And so this pattern continued pretty frequently over the next five years… until last summer.

Mr. Possibility was still in my life — in and out — and though he did help me get over my intense hatred of my acne (“Those are only your freckles!“), he didn’t do much for my body image. His love (and constant praise) of those 5’10-and-up skinny, long-legged gals made my shorter, curvier, womanly frame feel unworthy. Unappreciated. Not good enough for any successful man in New York. While almost every guy I’ve dated (Dr. Heart included) has adored the little extra I’ve always packed, I’ve never felt quite comfortable having them like it so much. If it jiggled or wiggled or moved at all, surely it’s not an attractive sight for a man to see.

But in the sweltering heat of the July sun, after a knock-down, drag-out fight that ultimately kicked Mr. P out of my life for mostly good with the shocking slam of a taxi cab door — I made a decision to be beautiful.

Scratch that — to feel beautiful. To embrace my beauty. To accept it. To know it’s there.

And as much as falling in love with myself is more than my mirror’s reflection, a positive, accurate body image is part of the courting, too. I got back into running after a long-delayed absence, I starting drowning myself in water, I went on Accutane to get rid of 15-year-old acne and I stopped comparing myself to every girl that I saw.

That last one was the doozy.

I had been measuring myself up against every pretty lady I passed, wondering if she had all the things I wanted because her thighs were the size I wished mine were. Or her skin had never seen a bad day. Or her teeth were aligned so symmetrically it blinded me. Instead of seeing perfection in everyone around me — and ignoring my own shine — I started reminding myself about how superbly awesome my body is.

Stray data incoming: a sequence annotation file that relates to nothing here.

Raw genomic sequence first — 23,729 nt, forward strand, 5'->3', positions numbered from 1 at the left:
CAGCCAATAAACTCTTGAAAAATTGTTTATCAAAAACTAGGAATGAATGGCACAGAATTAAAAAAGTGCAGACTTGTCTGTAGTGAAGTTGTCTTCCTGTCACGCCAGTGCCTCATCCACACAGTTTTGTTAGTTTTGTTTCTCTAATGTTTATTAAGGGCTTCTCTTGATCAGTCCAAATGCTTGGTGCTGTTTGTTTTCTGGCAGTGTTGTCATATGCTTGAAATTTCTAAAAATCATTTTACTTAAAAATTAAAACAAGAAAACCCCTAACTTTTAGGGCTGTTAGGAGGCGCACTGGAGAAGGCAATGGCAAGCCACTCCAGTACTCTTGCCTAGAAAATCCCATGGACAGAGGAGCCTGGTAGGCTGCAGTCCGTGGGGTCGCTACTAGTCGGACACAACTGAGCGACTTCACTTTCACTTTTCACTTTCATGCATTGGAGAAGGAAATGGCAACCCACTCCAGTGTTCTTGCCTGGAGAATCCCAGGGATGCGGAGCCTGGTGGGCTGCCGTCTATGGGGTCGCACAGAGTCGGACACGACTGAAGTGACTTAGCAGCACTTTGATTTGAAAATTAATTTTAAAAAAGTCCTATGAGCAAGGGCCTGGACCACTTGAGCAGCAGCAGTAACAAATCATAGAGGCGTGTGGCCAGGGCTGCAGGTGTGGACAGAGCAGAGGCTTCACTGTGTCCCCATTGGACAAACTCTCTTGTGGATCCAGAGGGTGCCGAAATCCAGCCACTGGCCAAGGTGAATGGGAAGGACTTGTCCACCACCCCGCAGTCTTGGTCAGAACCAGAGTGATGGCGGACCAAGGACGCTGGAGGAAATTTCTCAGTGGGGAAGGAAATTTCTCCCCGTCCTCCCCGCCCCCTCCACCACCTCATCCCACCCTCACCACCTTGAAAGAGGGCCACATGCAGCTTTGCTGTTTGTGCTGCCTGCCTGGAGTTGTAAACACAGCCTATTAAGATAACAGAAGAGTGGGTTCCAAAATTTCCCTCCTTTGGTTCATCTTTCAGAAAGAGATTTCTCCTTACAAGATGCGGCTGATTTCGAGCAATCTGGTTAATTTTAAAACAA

And maybe more importantly — how incredible it will be one day.

Now, it can run 6 miles and not be out of breath. It can make it through an intense Pilates session and hit the pavement minutes later. It can endure the brutality of the city and stay in step with the fastest New Yorkers who push by. It’s hand can comfort a puppy who has a nightmare in the middle of the night. It can hold the head of a friend in need or embrace a celebratory moment. It can rock out a black mini and a red dress, and then look equally good — and damn it, curvy as hell — in tight workout pants and t-shirt an hour later. It can curl and go straight, it can go natural or pageant-faced and be just as pretty. Even if the beauty is in the fruitful flaws.

But one day — it’ll even be better. It’ll produce life. It’ll carry a baby. It’ll give birth to that baby. It’ll grow and stretch and sag and wrinkle and change and with all of that, it’ll just get more astounding. It’ll get lines and have scars that hold meaning — ones that were caused by things I survived. Or memories that were worth every bit of pain. It’ll be touched by a man worthy enough to be loved by me for the rest of his life. It’ll be held delicately because it’s precious and one of a kind.

And it’s mine.

So why not love it? Why not be madly in love with it? Big boobs, freckled cheeks, a baby-got’s-back rear end, frizzy hair in all-weather and everything in between belongs to me. And to me, all of it is beautiful.

Sex(less) & the City

Sometimes I wish I was a skank.

Pardon my language –but sometimes, I think it’d be easier. If I could just jump from one bed to the other, not feeling (or at least pretending not to) anything, having incredible orgasms, and not worrying if they would call or if it would turn into love –I think I’d be a lot happier.

If I could be just nonchalant and easy-going, enjoy great sex just as much as I enjoy great wine and travel –maybe I’d be a little more “cool” or one of those elusive girls that men are always drawn to. But then, again I wouldn’t care if men were drawn to me –because I’d be mysterious and aloof.